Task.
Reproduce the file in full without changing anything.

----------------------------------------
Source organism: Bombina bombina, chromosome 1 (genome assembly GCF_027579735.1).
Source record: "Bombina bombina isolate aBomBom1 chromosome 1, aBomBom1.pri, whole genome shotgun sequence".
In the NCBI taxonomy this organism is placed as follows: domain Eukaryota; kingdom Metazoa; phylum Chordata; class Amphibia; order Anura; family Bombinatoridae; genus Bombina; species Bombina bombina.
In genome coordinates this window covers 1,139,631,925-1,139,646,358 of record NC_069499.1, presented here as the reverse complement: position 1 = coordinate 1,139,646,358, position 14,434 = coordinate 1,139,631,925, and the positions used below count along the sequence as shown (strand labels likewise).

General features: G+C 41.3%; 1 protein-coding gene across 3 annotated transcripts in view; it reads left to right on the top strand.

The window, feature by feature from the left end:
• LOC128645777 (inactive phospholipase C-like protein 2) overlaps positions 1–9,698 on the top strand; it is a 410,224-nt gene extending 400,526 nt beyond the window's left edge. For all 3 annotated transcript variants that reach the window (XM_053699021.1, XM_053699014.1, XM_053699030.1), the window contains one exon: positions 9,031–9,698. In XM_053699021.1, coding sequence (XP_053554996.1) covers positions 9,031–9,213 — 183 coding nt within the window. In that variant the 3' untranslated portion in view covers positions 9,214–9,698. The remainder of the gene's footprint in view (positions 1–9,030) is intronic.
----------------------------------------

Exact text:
Source organism: Bombina bombina, chromosome 1 (genome assembly GCF_027579735.1).
Source record: "Bombina bombina isolate aBomBom1 chromosome 1, aBomBom1.pri, whole genome shotgun sequence".
In the NCBI taxonomy this organism is placed as follows: domain Eukaryota; kingdom Metazoa; phylum Chordata; class Amphibia; order Anura; family Bombinatoridae; genus Bombina; species Bombina bombina.
In genome coordinates this window covers 1,139,631,925-1,139,646,358 of record NC_069499.1, presented here as the reverse complement: position 1 = coordinate 1,139,646,358, position 14,434 = coordinate 1,139,631,925, and the positions used below count along the sequence as shown (strand labels likewise).

General features: G+C 41.3%; 1 protein-coding gene across 3 annotated transcripts in view; it reads left to right on the top strand.

The window, feature by feature from the left end:
• LOC128645777 (inactive phospholipase C-like protein 2) overlaps positions 1–9,698 on the top strand; it is a 410,224-nt gene extending 400,526 nt beyond the window's left edge. For all 3 annotated transcript variants that reach the window (XM_053699021.1, XM_053699014.1, XM_053699030.1), the window contains one exon: positions 9,031–9,698. In XM_053699021.1, coding sequence (XP_053554996.1) covers positions 9,031–9,213 — 183 coding nt within the window. In that variant the 3' untranslated portion in view covers positions 9,214–9,698. The remainder of the gene's footprint in view (positions 1–9,030) is intronic.